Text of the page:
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How Do We Recognize Faces? Researchers Move Closer to an Answer

No one really knows how people recognize friends and family members, even after they had not seen one another in a long time or after dramatic changes in appearance. Researchers at Carnegie Mellon University are trying to change that.

The team at Carnegie Mellon published a study in the December 26 issue of the Proceedings of the National Academy of Sciences (PNAS) in which they used advanced brain imaging technology to measure the neural activity that occurs when processing and recognizing a face. Notably, the scientists hope their research can help treat people with developmental dyslexia, face blindness, or other disabilities where the recognition system goes awry.

Mark D. Vida, a postdoctoral researcher at Carnegie Mellon, is one of the scientists leading the study. He says the results are important because they “provide step toward understanding the stages of information processing that begin when an image of a face first enters a person’s eye and unfold over the next few hundred milliseconds, until the person is able to recognize the identity of the face.”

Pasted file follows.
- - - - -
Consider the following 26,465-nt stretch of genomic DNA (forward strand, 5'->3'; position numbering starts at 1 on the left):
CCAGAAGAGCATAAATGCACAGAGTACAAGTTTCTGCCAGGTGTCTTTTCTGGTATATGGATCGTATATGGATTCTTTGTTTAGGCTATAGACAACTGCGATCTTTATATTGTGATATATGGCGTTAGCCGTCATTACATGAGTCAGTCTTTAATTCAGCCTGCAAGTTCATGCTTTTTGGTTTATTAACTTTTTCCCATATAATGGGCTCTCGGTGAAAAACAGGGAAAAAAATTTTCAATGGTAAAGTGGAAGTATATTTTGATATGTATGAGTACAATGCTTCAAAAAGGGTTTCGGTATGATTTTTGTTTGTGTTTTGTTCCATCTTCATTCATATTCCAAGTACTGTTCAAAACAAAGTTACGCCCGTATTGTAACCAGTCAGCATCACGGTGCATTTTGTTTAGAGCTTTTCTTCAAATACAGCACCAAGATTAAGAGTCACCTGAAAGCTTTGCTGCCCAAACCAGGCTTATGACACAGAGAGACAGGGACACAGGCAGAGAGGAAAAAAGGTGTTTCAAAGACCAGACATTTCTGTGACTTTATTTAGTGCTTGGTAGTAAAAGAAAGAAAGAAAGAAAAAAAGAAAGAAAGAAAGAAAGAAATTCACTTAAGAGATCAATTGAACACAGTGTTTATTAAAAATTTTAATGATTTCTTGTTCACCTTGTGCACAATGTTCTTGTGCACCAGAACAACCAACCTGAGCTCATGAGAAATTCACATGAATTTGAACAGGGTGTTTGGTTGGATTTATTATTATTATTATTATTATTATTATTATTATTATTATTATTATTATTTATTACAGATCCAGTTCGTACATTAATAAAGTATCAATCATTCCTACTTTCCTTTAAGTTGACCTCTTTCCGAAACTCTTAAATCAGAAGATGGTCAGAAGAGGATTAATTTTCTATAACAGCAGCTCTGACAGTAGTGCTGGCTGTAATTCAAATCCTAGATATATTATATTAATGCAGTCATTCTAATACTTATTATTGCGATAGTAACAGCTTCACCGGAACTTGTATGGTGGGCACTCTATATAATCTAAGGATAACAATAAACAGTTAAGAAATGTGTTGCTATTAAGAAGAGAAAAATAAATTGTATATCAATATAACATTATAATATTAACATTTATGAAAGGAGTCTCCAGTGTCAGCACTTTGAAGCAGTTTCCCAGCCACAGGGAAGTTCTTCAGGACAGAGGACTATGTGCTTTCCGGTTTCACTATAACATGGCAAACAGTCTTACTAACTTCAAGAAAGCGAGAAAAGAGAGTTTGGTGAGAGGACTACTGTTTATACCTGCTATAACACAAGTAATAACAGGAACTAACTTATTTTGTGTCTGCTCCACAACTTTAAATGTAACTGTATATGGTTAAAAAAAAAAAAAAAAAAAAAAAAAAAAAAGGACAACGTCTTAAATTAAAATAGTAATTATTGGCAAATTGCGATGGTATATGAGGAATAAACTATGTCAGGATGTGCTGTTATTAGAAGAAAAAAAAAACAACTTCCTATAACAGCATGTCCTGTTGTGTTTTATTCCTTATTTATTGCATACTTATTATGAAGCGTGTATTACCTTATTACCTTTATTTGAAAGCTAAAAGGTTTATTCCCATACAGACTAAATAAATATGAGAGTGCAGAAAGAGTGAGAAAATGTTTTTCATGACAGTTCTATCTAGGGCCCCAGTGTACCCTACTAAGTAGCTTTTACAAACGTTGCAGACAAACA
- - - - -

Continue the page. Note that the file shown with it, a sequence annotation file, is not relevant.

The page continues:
The study was conducted on four people who had their brain activity monitored using a method called magnetoencephalography, which allows researchers to monitor brain activity real-time while subjects perform tasks. In this instance, the study participants looked at a series of faces and told researchers when they recognized a second picture of the same person, even if they had a different facial expression.

The structure of the test let scientists see which parts of the brain were responsible for storing information about identity, and which parts stored information about appearance. Crucially, this distinction could help future researchers target developmental dyslexia or face blindness treatments to these important areas of the brain.

The research being conducted at Carnegie Mellon is still in its infancy, but the prospect of discovering exactly where the brain stores crucial information holds great promise for sufferers of developmental dyslexia, face blindness, and countless other neurological disabilities.


This story was based on an article at, that can be found here. Source: Carnegie Mellon University


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Harry Lowe attended Indiana University Bloomington and is currently pursuing an education in political science at Metropolitan State University of Denver. He joined in September 2016 as an intern and blogger.